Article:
The Arabian Sea saw the formation of four cyclones in 2019, a phenomenon recorded after 117 years, according to meteorologists.
This year, the sea that touches the Indian subcontinent, West Asia and West Africa, has seen the formation of Vayu, Hikka, Kyarr and Maha cyclones.
The first one to develop into a cyclonic storm in the Arabian Sea was ‘Vayu’ that skirted the Gujarat coast in June, followed by Hikka in September.
October saw the formation of two cyclones Kyarr, which intensified into a super cyclonic storm, and Maha. Both brought unseasonal rains to Karnataka, Maharashtra and Gujarat resulting in damage to life and property.
Maha fizzled on Friday and has deintensified into a low-pressure area.
“It is rare for the Arabian Sea to see formation of four cyclones. Such development was last recorded in 1902,” said India Meteorological Department Director-General Mrutyunjay Mohapatra.
Mahesh Palawat, the vice president (meteorology and climate change) of private weather forecaster Skymet, also termed this as an “exception”.
Mohapatra, who specialises in predicting cyclones, said during 1891-2018, the maximum number of six cyclonic disturbances developed in 1998. Of these, three turned into cyclonic storms.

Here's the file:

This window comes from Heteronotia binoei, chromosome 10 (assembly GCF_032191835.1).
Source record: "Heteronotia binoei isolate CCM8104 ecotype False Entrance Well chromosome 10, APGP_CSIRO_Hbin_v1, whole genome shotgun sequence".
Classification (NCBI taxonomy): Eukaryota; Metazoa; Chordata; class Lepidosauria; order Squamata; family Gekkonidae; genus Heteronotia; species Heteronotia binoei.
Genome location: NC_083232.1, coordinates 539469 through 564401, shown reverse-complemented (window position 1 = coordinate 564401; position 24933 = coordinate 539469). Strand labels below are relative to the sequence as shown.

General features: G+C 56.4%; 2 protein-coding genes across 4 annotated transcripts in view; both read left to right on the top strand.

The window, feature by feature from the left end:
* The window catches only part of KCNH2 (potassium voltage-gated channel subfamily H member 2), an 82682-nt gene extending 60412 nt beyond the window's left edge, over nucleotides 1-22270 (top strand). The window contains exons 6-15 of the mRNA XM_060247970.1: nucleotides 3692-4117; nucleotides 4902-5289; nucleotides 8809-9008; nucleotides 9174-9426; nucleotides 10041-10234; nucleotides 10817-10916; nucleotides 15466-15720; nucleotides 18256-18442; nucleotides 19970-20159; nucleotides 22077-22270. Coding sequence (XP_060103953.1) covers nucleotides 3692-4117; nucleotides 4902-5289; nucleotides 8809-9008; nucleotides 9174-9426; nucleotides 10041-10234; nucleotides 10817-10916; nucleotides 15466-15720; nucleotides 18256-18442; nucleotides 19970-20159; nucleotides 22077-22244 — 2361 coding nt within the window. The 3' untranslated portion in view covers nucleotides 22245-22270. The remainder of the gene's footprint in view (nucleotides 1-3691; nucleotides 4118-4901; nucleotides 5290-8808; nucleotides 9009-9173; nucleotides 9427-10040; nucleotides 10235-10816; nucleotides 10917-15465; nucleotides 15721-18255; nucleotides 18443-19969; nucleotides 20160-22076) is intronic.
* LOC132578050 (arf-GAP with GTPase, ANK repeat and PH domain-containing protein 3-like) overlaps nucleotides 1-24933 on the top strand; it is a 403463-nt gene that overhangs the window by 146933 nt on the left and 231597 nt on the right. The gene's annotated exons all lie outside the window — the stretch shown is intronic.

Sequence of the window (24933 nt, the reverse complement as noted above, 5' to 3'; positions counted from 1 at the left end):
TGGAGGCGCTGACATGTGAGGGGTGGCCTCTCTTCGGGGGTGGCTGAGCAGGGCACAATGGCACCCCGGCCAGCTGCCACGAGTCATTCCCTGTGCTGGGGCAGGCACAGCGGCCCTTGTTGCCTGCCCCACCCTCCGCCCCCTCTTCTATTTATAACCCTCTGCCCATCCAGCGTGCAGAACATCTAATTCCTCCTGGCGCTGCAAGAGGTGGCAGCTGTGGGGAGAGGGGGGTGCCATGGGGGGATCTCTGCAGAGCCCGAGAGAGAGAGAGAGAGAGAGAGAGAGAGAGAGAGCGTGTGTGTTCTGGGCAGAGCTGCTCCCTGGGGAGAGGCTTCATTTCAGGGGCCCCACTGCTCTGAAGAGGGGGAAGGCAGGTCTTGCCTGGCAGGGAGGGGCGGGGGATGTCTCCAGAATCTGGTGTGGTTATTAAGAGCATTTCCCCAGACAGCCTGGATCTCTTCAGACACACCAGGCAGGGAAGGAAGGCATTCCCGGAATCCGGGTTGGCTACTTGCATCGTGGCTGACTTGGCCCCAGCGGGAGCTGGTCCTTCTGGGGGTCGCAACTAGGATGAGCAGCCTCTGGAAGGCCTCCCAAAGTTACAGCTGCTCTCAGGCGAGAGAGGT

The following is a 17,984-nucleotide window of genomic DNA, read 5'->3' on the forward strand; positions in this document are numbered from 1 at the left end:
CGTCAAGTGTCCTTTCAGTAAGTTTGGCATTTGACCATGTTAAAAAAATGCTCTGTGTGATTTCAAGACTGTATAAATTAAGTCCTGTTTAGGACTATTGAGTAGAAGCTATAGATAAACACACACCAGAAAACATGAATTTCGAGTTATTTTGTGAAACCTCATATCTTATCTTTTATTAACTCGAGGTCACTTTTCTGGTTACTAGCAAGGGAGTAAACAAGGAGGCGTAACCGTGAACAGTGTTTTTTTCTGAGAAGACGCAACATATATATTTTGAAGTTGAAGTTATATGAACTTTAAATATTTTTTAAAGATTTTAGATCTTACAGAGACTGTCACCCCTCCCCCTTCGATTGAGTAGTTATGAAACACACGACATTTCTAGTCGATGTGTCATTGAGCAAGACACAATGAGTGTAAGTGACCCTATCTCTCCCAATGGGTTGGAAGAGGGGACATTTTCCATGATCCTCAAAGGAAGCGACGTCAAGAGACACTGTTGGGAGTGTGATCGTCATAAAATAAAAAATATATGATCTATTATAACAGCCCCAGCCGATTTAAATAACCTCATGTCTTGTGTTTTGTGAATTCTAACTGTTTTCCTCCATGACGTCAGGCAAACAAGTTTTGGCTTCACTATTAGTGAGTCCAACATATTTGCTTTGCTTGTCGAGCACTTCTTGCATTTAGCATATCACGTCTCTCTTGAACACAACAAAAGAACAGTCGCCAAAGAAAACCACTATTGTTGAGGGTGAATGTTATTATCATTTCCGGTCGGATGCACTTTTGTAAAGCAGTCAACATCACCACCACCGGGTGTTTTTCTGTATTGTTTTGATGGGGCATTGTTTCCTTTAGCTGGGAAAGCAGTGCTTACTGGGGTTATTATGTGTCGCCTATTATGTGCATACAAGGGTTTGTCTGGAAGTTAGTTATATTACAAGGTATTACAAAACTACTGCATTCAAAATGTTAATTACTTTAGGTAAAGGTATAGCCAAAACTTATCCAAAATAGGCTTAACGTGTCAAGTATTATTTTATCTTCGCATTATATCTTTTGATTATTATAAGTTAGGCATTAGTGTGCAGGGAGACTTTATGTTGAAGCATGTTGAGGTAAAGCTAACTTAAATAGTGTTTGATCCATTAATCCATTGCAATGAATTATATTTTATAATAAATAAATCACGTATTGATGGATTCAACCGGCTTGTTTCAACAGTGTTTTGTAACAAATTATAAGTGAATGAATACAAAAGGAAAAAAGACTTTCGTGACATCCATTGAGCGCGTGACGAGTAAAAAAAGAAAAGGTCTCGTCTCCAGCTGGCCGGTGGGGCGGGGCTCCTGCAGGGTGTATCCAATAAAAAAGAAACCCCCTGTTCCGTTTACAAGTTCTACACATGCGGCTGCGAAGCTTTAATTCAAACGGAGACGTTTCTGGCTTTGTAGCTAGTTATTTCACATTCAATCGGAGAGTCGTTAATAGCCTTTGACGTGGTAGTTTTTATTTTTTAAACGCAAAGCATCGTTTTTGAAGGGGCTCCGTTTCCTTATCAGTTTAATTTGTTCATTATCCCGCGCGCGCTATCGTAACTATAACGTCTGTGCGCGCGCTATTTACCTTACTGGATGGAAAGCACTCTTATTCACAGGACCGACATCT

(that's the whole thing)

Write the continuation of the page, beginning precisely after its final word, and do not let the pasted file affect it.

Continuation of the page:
Formation of cyclonic storms in the Arabian Sea is normal but it is rare if it develops in October-November. Usually, the Bay of Bengal witnesses cyclonic storms during this period.
Explaining the origins of formation of cyclonic storms in the Bay of Bengal, Mohapatra said they are usually the remnants of the typhoons of North Pacific which fizzle out, travel down to the South China Sea and cross Vietnam and Thailand.
“Once it enters the North Andaman Sea, its warm waters helps in formation of low-pressure areas,” Mohapatra said.
A low-pressure area is the first step towards formation of a cyclone. A cyclonic storm also fizzles out into a low-pressure area.
Cyclones also form in situ in the Bay of Bengal — this year saw Foni and Bulbul. However, in the eastern sea of India, this phenomenon is more prevalent.
So, why is the Arabian Sea witnessing four cyclones this year?
The Arabian sea usually does not see cyclones forming due to any remnant of cyclonic circulation.
Palawat said this year, the Indian Ocean has recorded the strongest ever dipole, a phenomenon associated with the warming of waters.
“A positive IOD (Indian Ocean Dipole) means warming of the west Indian Ocean and the Arabian Sea. The positive IOD also negated the effect of the El Nino” Palwat said. El Nino is associated with warming of eastern Pacific waters, a phenomenon several meteorologists consider bad for the Indian monsoon.
A positive IOD means the waters near Somalia are warmer than Indonesia. This helps formation of a low-pressure area.
Mohapatra said this year, the sea surface temperature was nearly 27 to 29 degrees Celsius, more than normal, which helped in the formation of cyclones in situ.
The cross-equatorial also aided the formation of cyclones, he added.